Obligation and Executive Authority — GOP Congressman Tom McClintock
Rep. McClintock — whose political reputation is conservative, anti-tax and keen on limited government — represents California's 4th Congressional District, which includes part of Lake Tahoe in the north to Kings Canyon National Park to the south. He was recently reelected to his fifth term, besting Democratic challenger Jessica Morse 54 to 46 percent.
Asked about Democrats' insistence that President Trump should have found a way to get Mexico to pay for a border wall if he was serious about coming to an agreement on it, McClintock said Mexico footing the bill was "always an unrealistic expectation," as it's the responsibility of the United States and a "vital security interest" of our nation to protect our own borders.
He added that the U.S. seems to "have plenty of money to secure the borders of other countries," and that he remains astonished that "Democrats can't bring themselves to provide the money necessary to protect our own border."
McClintock said there is approximately $13 billion of obligated military construction funds available to the president.
"I think ultimately if the impasse continues, [Trump] will just to throw up his hands and say, 'We'll fund it through the statutory authorization I have to expend funds for military construction projects necessary for the defense of our country.'"
As to whether the TSA and the possible closure of airports is the lynchpin in this standoff, McClintock reemphasized that in lieu of Congress cooperating and working towards a compromise, Trump has "the obligation and the authority to pursue the matter on his executive authority as commander in chief."
McClintock admitted that while a comprise deal that reopens the federal government might not be the "best possible policy," it would be the best possible policy acceptable to the most people, and laid blame at the feet of Democrats who refused to accept an invitation to the Oval Office from President Trump last Tuesday to discuss the border wall.
"Our entire process of government is based on talking and negotiating and disagreeing and compromising," McClintock said. "But all of that requires that we talk."
On Tailspins and Scare Tactics — Democratic Congressman Adam Schiff
So are lawmakers and the White House talking to one another behind the scenes? Or is the dynamic as it appears publicly, like kids who have left the sandbox and aren't speaking?
Adam Schiff — who represents California's 28th District and recently became chair of the House Intelligence Committee — explained there is common ground on border security, but said that border security is ultimately just a "talking point" of the president.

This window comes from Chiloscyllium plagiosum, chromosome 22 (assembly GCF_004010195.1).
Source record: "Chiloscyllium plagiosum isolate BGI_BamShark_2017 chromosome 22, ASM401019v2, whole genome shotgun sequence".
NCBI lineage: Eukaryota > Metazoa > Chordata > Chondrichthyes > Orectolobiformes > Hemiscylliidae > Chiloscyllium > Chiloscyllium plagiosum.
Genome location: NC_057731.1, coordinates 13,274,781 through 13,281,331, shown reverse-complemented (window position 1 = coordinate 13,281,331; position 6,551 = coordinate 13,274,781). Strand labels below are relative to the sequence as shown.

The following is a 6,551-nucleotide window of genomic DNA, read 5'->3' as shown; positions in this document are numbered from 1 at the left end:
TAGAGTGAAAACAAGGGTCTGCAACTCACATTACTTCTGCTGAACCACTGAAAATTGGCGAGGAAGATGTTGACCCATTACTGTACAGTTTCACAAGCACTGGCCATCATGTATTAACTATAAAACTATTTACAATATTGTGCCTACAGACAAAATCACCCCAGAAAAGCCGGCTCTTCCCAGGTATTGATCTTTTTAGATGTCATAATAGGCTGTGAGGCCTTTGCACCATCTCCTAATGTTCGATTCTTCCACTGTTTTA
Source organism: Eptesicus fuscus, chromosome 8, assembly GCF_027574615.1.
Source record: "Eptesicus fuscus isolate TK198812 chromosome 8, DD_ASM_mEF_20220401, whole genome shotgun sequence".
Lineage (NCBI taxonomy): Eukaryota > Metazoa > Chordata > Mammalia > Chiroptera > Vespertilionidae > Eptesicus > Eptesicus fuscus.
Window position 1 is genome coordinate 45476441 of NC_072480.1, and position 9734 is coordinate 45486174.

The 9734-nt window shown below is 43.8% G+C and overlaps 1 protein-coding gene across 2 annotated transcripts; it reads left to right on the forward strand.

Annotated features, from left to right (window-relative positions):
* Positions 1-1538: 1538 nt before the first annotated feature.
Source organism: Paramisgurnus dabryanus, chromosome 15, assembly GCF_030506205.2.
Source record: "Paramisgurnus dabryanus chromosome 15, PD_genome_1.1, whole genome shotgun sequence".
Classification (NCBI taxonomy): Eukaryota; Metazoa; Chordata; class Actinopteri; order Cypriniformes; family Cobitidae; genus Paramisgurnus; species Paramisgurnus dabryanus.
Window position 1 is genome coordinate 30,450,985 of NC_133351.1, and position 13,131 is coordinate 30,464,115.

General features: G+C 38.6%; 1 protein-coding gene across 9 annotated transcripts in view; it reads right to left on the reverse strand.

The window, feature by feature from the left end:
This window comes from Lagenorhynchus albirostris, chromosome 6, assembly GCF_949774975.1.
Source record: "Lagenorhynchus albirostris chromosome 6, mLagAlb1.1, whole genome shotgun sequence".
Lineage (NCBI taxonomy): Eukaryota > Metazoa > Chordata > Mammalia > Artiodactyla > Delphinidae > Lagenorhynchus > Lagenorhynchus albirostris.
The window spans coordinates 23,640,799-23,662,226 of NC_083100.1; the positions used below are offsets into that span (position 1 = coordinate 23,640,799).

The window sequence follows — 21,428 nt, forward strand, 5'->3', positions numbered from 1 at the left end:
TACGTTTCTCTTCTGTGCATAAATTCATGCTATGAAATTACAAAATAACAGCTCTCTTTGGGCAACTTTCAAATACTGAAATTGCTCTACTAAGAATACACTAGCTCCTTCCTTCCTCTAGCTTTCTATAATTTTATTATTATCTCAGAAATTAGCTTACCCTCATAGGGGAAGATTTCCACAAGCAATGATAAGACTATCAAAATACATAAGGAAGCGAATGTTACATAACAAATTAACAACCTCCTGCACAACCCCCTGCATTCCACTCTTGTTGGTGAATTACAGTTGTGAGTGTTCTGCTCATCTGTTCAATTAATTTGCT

Schiff insisted that Trump is "punishing the country" for his inability to glean votes for the border wall.
"It's intolerable," he said. "That's just no way to run the country."
Schiff also warned about the dangers of giving in, despite the fact that both Democrats and Republicans are "deeply worried" about the shutdown.
"I guarantee you if we relent on this, that will just encourage these kind of extortionist tactics," he said.
Schiff partly blames the extended shutdown on a public lambasting of Trump by conservative pundits who said the president was weak.
"Originally the government was kept open, and Ann Coulter and Rush Limbaugh complained and said the president was weak and that sent the president into a tailspin," Schiff said. "As a result, 34 days later [we've got] a government still shut down and ultimately federal employees having to struggle to put bread on the table and pay the bills."
On the $13 billion emergency military fund that McClintock believes Trump should and will dip into, Schiff was quick to say that tactic would fail a judicial test, and that the president should instead refocus his efforts on reopening the government and fostering an open, bipartisan dialogue.
"Ultimately [using emergency military funds] will fail, it will fail in the courts ... What the president ought to do is reopen the government," Schiff said. "We ought to have a debate about border security and we ought to reach a compromise with border security. We have been more than willing to do that. But if there are parts of that border security plan that don't have sufficient bipartisan support, then that's the way it goes. That's how our government works. You don't simply get to bring down the whole house if you don't get your way.
"Everyone realizes — whether they'll discuss it publicly or not on both sides of the aisle — it was a terrible mistake for the president to shut the government down to begin with."